Why Examine Existing Compounds?
There are approximately 7,000 rare and neglected diseases that currently lack effective treatments. Drug discovery and development can take more than a decade and billions of dollars to deliver new treatments to patients. Due to the high costs and long timelines, rare and neglected diseases are largely ignored by the pharmaceutical industry. Finding new uses for existing compounds that already have cleared several key steps along the development path, an approach known as drug repurposing, is a more rapid way to identify potential treatments for these conditions.
Testing Compounds and New Technologies
The Division of Preclinical Innovation has established the NCATS Pharmaceutical Collection, a library of 2,500 approved drugs and 1,000 investigational compounds that have been approved for human clinical testing. These compounds have accumulated preclinical and clinical data that could aid the process of further drug development. Our goal is to accelerate the development of new treatments for rare and neglected diseases by screening these compounds for new therapeutic purposes. We apply new technologies and approaches for screening, such as phenotypic cell-based disease models with patient-derived induced pluripotent cells (iPSCs) and high-content screening platforms.
The TRND Repurposing Screening Group collaborates with leading investigators at NIH, universities and other nonprofit research institutions, and private-sector companies. Our objectives include (1) identification of drug targets or disease phenotypes for assay development, (2) assay development and optimization for high-throughput screening, (3) drug repurposing screening to identify active compounds that reduce disease phenotypes, (4) confirmation of compound activity by using in vitro assays and animal models, and (5) advancement of the newly identified compounds to clinical trials for the treatment of rare and neglected diseases.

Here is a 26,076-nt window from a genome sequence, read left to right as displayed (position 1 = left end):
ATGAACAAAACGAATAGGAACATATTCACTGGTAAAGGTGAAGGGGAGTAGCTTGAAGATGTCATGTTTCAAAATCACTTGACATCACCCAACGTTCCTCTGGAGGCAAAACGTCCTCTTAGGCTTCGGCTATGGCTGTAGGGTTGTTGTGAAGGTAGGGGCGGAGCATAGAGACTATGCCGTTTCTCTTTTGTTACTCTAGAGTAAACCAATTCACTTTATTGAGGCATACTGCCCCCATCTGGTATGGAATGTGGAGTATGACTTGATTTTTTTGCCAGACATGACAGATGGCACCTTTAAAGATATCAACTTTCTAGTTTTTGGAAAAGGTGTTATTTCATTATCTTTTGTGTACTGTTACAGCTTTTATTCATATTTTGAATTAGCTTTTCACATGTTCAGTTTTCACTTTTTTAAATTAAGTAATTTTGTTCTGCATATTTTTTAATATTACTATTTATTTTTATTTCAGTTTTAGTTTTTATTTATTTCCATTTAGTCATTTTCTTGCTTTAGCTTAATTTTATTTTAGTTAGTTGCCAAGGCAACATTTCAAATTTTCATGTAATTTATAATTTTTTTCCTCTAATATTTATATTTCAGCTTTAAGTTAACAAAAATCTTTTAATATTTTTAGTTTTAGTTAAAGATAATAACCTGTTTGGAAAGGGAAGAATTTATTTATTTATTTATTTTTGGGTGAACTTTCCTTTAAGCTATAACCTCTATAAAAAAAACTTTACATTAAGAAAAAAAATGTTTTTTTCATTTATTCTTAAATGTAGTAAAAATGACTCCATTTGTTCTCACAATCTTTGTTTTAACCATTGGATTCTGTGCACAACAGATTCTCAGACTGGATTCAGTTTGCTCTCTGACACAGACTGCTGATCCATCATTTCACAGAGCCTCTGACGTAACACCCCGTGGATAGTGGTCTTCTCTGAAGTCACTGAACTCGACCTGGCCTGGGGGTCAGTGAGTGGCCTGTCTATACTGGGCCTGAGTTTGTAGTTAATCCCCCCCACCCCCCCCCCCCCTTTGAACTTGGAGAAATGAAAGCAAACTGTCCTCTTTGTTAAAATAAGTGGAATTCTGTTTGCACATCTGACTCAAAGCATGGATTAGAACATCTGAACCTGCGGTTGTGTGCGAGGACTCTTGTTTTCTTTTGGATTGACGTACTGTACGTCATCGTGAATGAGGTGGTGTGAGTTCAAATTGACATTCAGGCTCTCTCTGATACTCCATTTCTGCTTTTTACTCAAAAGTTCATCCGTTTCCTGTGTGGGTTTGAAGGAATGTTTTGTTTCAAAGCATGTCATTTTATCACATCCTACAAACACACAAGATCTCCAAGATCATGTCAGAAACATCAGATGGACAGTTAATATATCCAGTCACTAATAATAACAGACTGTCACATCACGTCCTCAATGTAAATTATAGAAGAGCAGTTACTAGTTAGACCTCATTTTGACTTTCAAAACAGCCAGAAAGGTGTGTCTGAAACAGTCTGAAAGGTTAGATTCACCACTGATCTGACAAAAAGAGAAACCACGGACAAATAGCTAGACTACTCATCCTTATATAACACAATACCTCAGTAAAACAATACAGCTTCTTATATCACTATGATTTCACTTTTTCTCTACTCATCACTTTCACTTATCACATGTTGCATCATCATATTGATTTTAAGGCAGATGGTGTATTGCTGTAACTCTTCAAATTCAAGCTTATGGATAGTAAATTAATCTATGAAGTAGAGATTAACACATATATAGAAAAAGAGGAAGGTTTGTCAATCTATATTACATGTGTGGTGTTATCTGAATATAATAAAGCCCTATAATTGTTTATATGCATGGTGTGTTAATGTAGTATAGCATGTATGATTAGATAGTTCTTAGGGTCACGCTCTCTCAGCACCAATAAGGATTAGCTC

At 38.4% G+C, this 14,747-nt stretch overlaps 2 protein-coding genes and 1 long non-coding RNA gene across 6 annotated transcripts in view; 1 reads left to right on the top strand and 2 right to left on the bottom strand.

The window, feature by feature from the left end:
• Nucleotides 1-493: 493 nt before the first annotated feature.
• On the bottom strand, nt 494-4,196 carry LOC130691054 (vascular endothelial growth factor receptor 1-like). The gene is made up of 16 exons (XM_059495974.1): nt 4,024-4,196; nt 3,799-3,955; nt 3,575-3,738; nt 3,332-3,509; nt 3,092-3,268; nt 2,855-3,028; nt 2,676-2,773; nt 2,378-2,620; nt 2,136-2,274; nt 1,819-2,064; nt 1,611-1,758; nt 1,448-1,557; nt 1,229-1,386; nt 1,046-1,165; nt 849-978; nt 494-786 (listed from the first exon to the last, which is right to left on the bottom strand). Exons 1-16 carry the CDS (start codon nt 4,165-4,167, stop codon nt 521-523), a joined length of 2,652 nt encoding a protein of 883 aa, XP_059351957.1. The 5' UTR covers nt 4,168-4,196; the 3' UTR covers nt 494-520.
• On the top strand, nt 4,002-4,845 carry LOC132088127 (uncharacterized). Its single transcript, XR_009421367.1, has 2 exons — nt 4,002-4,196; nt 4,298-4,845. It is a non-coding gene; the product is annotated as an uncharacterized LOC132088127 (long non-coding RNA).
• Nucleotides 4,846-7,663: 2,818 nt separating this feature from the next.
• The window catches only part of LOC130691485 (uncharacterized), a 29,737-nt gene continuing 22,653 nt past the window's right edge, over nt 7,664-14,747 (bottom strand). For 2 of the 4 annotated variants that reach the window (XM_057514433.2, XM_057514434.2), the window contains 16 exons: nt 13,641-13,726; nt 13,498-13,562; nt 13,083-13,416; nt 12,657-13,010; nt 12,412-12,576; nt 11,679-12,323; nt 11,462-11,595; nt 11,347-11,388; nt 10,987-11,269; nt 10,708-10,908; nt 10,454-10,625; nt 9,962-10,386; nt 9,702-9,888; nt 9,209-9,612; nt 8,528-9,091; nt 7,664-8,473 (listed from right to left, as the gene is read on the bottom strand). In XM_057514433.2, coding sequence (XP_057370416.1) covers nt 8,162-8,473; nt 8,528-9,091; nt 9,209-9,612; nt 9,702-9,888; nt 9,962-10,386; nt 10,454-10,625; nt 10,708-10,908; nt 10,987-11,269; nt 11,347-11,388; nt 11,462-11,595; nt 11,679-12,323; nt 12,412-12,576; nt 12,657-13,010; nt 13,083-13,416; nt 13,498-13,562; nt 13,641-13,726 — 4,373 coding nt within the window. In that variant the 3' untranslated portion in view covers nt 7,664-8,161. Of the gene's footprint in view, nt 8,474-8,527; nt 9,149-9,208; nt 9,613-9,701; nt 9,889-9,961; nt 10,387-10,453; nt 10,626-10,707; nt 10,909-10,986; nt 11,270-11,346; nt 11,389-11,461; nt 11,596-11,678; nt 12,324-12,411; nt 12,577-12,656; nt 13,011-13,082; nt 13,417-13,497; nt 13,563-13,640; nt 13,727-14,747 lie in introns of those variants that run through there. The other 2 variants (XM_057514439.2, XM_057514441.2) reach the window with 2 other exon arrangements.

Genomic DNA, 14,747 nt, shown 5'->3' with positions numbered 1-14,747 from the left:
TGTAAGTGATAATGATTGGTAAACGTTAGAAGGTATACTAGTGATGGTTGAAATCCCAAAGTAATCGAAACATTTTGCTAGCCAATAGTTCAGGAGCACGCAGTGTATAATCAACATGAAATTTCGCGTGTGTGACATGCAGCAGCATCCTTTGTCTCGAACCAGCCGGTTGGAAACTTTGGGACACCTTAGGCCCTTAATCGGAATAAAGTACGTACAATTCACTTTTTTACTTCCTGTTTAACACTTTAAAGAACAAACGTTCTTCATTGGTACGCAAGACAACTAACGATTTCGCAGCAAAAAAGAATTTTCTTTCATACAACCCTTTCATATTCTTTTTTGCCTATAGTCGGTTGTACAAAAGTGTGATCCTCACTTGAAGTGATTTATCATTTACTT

The TRND Repurposing Screening group has engaged in diverse collaborations in a range of scientific areas. Recent examples include the following:
- Drug-resistant bacterial infections
- Sun W, Weingarten RA, Xu M, Southall N, Dai S, Shinn P, et al. Rapid antimicrobial susceptibility test for identification of new therapeutics and drug combinations against multidrug-resistant bacteria. Emerg Microbes Infect. 2016 Nov 9;5(11):e116.
- Ebola and Zika virus infection
- Sun W, He S, Martínez-Romero C, Kouznetsova J, Tawa G, Xu M, et al. Synergistic drug combination effectively blocks Ebola virus infection. Antiviral Res. 2017 Jan;137:165–72. Epub 2016 Nov 24. pii: S0166-3542(16)30616-7.
- Xu M, Lee EM, Wen Z, Cheng Y, Huang WK, Qian X, et al. Identification of small-molecule inhibitors of Zika virus infection and induced neural cell death via a drug repurposing screen. Nat Med. 2016 Oct;22(10):1101–7.
- iPSC disease models
- Long Y, Xu M, Li R, Dai S, Beers J, Chen G, et al. Induced pluripotent stem cells for disease modeling and evaluation of therapeutics for Niemann–Pick disease type A. Stem Cells Transl Med. 2016 Dec;5(12):1644–55.
- Xu M, Motabar O, Ferrer M, Marugan JJ, Zheng W, Ottinger EA. Disease models for the development of therapies for lysosomal storage diseases. Ann N Y Acad Sci. 2016 May;1371(1):15–29.
- Kaewkhaw R, Swaroop M, Homma K, Nakamura J, Brooks M, Kaya KD, et al. Treatment paradigms for retinal and macular diseases using 3-D retina cultures derived from human reporter pluripotent stem cell lines. Invest Ophthalmol Vis Sci. 2016 Apr;57(5):ORSFl1–11.
- Beers J, Linask KL, Chen JA, Siniscalchi LI, Lin Y, Zheng W, et al. A cost-effective and efficient reprogramming platform for large-scale production of integration-free human induced pluripotent stem cells in chemically defined culture. Sci Rep. 2015 Jun;5:11319.